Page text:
Friday August 22, 2014

Note: At the turn of the 20th century much fuss was made over whether the new century was to begin when all the nines rolled to zeroes (1999 to 2000) or when the right-most zero became a one (2000 to 2001.) Those in the "begins with one" camp noted that people don't start counting at zero, and the first century began with the year 1, not the year 0. Those in the "begins with zero" camp noted that the 1999 to 2000 boundary was when all the big parties were actually scheduled.

Handily, astronomers had been starting centuries at the zero for decades, including the first century, which stole 1 BC from the BCE, and turned it into 0 CE. Then they just converted BC dates on the fly by treating BC as an operator that meant "subtract one, and then flip the sign." The year 2 BC became the year -1.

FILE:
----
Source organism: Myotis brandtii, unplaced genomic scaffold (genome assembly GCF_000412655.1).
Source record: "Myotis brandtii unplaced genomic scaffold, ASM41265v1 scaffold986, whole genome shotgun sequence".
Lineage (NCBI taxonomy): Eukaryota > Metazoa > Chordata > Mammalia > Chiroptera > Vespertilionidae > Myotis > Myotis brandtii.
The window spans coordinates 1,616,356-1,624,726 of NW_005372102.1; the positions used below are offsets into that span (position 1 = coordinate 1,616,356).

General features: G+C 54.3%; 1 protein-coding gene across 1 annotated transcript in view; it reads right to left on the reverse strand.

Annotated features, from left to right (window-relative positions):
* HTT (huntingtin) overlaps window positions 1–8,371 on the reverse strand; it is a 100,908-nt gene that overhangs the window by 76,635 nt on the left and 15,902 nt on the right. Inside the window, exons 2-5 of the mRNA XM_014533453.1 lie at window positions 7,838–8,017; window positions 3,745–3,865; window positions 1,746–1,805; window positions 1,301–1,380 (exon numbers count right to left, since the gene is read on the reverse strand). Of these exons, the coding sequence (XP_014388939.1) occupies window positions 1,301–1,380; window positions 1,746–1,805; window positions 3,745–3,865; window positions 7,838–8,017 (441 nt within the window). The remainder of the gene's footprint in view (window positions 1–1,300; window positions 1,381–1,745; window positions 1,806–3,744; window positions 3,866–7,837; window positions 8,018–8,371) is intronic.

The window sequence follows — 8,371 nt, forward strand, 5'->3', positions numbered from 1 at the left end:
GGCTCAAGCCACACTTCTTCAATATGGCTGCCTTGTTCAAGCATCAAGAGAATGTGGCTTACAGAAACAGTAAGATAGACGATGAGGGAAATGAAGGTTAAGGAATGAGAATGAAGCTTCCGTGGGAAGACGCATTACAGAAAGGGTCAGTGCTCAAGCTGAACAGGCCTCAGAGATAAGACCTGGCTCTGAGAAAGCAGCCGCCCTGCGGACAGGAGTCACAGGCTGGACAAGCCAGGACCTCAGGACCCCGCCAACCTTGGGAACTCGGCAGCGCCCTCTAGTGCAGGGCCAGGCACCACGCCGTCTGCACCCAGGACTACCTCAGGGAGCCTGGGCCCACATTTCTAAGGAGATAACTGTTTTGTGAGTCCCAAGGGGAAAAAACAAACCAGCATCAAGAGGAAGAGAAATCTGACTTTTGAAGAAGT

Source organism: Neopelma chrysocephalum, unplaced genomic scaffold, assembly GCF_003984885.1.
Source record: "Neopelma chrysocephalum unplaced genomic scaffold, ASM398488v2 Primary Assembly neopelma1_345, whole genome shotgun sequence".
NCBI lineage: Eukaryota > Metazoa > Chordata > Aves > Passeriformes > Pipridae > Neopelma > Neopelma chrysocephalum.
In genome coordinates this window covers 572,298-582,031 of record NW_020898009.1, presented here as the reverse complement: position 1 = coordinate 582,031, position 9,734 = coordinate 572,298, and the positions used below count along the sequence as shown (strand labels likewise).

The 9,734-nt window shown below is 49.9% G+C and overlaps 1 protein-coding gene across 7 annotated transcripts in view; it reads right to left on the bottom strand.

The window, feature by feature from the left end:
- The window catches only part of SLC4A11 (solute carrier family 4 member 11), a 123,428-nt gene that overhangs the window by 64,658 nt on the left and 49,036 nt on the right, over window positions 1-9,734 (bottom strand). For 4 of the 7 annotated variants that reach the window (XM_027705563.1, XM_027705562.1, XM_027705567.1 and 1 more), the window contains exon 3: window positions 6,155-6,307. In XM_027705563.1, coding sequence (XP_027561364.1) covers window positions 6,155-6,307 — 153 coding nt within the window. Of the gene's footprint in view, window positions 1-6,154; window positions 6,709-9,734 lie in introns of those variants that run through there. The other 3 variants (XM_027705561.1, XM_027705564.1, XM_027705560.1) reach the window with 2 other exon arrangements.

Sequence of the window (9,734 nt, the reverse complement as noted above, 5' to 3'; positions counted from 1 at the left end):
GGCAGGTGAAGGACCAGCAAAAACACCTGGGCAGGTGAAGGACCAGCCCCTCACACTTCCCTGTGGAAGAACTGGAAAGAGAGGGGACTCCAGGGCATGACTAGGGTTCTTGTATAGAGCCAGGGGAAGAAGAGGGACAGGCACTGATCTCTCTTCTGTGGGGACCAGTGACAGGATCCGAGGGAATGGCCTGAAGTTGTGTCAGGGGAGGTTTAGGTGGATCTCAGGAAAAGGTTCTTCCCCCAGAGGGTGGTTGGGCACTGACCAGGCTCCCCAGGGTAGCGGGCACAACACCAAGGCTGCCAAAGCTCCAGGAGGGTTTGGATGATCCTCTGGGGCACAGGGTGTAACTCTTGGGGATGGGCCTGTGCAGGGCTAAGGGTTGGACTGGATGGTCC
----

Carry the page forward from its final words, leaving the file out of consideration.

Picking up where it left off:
The upshot of all this was that by the year 2100, people who counted centuries like astronomers got invited to New Year's Eve parties, and people who decided to wait a year missed out, and spent that evening repairing the inexplicably broken clocks on their baked-enamel, Retrappliance brand toaster ovens.

Book 15: Delegates and Delegation
Part II